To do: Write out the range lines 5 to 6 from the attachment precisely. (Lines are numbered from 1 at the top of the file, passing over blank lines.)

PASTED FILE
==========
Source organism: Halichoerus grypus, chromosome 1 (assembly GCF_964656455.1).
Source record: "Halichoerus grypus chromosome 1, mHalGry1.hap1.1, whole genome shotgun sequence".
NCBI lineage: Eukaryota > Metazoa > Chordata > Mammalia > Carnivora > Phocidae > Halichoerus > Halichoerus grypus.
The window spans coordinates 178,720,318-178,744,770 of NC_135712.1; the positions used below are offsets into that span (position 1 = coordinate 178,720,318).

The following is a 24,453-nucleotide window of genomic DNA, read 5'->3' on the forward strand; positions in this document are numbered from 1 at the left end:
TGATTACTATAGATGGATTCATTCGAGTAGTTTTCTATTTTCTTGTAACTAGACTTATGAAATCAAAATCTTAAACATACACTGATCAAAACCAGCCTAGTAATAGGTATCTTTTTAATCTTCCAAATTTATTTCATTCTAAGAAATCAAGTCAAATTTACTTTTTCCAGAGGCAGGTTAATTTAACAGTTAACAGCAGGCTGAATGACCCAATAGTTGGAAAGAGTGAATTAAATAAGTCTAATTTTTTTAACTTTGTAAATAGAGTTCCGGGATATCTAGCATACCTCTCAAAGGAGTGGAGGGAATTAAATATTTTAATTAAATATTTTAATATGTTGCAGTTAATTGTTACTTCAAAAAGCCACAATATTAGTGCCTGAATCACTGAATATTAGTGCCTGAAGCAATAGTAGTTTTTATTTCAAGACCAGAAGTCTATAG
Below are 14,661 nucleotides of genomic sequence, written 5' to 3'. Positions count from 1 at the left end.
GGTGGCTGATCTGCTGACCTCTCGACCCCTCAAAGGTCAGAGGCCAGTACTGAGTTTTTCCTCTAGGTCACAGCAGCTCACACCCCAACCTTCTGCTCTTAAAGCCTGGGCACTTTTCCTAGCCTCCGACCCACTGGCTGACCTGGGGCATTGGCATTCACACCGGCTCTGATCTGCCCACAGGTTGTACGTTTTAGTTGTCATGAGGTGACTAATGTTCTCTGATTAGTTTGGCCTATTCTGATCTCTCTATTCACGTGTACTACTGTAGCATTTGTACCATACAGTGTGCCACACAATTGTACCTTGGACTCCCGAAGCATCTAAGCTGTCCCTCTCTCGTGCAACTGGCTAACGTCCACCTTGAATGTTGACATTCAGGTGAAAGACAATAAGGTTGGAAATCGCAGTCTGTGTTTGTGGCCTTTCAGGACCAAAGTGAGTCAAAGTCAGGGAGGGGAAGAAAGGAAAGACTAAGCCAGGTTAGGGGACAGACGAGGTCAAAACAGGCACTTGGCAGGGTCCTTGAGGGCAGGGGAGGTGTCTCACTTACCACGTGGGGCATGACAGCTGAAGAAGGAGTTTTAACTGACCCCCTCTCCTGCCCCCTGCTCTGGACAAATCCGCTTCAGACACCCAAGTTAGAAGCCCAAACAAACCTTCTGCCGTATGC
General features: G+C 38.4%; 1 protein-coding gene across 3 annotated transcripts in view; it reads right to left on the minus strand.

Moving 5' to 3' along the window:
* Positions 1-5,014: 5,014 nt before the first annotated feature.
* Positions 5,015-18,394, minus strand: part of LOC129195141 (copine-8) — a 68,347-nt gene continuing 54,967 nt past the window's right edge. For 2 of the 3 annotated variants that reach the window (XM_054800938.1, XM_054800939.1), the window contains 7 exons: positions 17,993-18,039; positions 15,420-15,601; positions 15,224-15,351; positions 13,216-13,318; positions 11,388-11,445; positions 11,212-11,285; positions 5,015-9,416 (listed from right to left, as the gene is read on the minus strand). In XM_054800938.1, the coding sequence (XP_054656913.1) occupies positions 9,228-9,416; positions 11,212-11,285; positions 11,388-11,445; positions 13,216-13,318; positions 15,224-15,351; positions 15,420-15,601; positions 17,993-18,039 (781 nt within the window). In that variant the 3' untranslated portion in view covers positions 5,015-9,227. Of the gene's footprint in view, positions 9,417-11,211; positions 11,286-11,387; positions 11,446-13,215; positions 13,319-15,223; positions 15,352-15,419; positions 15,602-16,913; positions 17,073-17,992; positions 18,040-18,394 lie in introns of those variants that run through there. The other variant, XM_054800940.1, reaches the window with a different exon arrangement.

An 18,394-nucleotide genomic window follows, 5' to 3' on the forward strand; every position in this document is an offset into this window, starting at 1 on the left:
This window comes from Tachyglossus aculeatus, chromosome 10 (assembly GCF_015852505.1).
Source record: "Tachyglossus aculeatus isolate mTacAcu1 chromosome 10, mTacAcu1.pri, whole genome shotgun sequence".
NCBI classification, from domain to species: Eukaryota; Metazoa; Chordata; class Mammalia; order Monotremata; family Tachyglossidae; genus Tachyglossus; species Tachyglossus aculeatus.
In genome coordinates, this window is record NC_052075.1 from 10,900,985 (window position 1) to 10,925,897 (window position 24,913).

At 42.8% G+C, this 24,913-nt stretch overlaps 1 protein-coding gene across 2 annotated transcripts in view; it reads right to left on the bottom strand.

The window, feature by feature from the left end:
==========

The following is a 24,453-nucleotide window of genomic DNA, read 5'->3' on the forward strand; positions in this document are numbered from 1 at the left end:
TGATTACTATAGATGGATTCATTCGAGTAGTTTTCTATTTTCTTGTAACTAGACTTATGAAATCAAAATCTTAAACATACACTGATCAAAACCAGCCTAGTAATAGGTATCTTTTTAATCTTCCAAATTTATTTCATTCTAAGAAATCAAGTCAAATTTACTTTTTCCAGAGGCAGGTTAATTTAACAGTTAACAGCAGGCTGAATGACCCAATAGTTGGAAAGAGTGAATTAAATAAGTCTAATTTTTTTAACTTTGTAAATAGAGTTCCGGGATATCTAGCATACCTCTCAAAGGAGTGGAGGGAATTAAATATTTTAATTAAATATTTTAATATGTTGCAGTTAATTGTTACTTCAAAAAGCCACAATATTAGTGCCTGAATCACTGAATATTAGTGCCTGAAGCAATAGTAGTTTTTATTTCAAGACCAGAAGTCTATAG